The North Carolina Child Fatality Task Force has released its 2024 Annual Report to NC Governor Roy Cooper and the NC General Assembly. The report contains data on child deaths, updates on the Task Force’s work, and recommendations for changes in law and state funding to prevent child deaths and promote child well-being in the future.

The central part of the report was bad news since the rate of fatality of those 17 years of age and lower went up.

In 2023, the state’s  General Assembly passed legislation that implemented a lot of recommendations from the Task Force, including laws and funding meant to strengthen the child fatality prevention system in North Carolina, laws to make the safe surrender of infants easier, and a law to implement a statewide firearm safety initiative.

The General Assembly also provided funding meant to prevent sleep-related infant deaths as well as money that would pay for toxicology testing for child deaths.

The state also allocated some Medicaid funding toward promoting healthy pregnancies and better birth outcomes.

In Guilford County, infant mortality has been a real focal point of local health officials and a number of programs have been put in place.  And it’s clear that the state is also taking the issue very seriously.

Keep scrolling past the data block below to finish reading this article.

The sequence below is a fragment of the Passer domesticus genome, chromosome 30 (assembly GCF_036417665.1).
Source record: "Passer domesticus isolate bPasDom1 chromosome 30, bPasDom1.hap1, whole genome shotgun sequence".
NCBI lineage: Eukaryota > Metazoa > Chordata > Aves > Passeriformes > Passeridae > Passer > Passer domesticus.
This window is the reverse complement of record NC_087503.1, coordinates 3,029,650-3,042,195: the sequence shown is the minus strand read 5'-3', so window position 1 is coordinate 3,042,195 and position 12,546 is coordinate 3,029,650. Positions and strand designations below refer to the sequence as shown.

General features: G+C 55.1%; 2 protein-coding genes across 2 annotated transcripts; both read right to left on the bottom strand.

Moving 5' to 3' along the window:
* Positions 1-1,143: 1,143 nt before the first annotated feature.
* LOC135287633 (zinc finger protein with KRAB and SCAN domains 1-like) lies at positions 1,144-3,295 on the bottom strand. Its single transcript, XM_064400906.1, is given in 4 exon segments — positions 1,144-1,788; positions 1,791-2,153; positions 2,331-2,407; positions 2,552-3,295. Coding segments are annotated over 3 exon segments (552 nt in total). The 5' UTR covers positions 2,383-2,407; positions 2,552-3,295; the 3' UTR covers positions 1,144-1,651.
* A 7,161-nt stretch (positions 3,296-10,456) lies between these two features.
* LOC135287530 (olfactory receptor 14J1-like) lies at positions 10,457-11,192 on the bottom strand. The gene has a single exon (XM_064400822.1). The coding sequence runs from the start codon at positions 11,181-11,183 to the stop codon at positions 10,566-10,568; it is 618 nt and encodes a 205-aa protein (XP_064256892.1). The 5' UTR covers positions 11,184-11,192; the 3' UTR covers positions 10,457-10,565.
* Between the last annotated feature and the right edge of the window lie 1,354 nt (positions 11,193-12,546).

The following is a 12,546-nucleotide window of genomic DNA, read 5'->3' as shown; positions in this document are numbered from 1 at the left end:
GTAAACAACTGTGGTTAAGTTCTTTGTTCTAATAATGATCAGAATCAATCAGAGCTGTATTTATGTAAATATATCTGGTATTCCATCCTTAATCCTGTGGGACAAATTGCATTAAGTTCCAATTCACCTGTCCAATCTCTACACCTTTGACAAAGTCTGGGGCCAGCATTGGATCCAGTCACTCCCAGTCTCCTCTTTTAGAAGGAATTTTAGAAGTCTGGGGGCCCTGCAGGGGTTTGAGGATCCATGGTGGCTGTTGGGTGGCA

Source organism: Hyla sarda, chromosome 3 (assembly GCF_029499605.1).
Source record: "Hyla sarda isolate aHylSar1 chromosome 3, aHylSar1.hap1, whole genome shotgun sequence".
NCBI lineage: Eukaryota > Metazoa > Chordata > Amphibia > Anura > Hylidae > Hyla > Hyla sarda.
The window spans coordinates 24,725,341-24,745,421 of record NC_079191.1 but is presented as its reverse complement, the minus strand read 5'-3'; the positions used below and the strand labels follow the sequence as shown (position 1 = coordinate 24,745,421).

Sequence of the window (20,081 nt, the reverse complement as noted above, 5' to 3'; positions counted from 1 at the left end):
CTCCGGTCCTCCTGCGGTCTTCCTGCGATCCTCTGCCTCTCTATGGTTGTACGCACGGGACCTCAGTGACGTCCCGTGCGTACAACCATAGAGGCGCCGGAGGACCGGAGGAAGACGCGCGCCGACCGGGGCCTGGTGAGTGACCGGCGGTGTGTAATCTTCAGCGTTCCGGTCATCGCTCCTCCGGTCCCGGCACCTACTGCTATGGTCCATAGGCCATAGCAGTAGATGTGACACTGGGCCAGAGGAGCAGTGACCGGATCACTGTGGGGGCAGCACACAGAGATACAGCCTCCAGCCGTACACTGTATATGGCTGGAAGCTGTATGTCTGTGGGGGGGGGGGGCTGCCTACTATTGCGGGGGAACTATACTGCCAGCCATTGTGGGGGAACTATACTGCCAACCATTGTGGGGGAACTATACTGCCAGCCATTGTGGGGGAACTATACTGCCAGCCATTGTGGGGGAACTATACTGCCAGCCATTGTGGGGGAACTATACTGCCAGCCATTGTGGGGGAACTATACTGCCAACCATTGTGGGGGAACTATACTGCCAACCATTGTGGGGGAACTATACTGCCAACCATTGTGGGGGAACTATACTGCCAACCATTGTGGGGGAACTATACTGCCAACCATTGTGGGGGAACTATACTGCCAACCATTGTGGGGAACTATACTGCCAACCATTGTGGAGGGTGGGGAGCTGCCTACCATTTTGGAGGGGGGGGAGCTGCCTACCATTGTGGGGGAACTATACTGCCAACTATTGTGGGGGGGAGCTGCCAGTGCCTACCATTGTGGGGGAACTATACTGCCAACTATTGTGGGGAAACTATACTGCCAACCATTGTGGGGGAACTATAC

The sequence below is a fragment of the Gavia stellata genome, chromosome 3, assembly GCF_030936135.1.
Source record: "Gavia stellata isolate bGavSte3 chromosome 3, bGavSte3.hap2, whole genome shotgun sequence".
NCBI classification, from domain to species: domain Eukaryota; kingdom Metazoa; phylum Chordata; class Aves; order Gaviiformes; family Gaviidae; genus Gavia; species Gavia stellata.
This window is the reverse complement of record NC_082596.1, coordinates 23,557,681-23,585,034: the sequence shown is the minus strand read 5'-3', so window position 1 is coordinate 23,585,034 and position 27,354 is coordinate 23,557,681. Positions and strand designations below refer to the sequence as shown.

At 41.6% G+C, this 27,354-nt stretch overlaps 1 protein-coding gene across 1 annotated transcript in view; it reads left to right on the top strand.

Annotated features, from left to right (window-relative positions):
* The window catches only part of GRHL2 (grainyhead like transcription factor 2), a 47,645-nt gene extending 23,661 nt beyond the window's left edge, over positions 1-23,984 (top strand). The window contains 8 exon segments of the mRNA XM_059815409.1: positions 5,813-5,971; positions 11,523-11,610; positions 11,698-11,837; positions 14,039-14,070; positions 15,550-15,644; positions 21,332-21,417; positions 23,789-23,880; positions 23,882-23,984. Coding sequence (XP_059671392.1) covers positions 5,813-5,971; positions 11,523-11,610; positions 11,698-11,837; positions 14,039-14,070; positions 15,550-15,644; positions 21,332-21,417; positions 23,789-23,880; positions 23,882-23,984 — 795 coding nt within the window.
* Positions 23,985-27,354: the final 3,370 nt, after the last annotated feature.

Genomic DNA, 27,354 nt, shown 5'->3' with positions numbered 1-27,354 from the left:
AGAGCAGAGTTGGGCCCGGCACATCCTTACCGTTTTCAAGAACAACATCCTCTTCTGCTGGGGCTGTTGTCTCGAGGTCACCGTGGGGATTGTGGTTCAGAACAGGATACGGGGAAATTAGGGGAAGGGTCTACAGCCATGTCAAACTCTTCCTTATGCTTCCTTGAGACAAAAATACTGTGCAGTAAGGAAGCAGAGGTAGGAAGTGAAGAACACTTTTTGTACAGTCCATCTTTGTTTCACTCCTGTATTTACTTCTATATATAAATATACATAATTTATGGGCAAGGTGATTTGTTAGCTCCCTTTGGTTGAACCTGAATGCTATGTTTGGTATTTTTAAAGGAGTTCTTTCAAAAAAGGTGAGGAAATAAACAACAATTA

Since the most current audited data is almost two years old, it will take a while to assess the effectiveness of new initiatives in both Guilford County and the state.

Karen McLeod, the co-chair of the Task Force, said important progress is being made but there’s a long way to go.

“2023 was a banner year for the Task Force with so many of our recommendations becoming law,” she said. “However, it’s disheartening to see overall child death rates rise for the second year in a row, and we know we have a great deal of work ahead to help advance laws and strategies to save kids’ lives.”

The latest available child death data shows that, in 2022, 1,474 North Carolina children ages 17 or younger died. The rate of child deaths overall in 2022 was an 8 percent increase over the 2021 rate – and it was also the highest recorded rate in the state since 2009.

However, the 2022 infant mortality rate remained basically unchanged from the 2021 rate, which ranked North Carolina as the 10th highest in the nation. That’s a Top Ten list you don’t want your state to be on.

Some new recommendations from the Task Force include enhancing efforts on suicide prevention and the youth mental health crisis by “seeking sustained funding for more school nurses, social workers, counselors, and psychologists and through endorsing legislation that targets addictive social media algorithms that harm kids.”

Other recommendations seek to prevent infant deaths, improve birth outcomes, and close disparity gaps through Medicaid funding and legislation that will support the creation of Fetal and Infant Mortality Review teams.

On Monday, May 13 at 11 a.m., the Task Force is hosting a webinar that will address the recently released 2022 child death and infant mortality data.

Anyone with an interest in this subject can register to attend the webinar.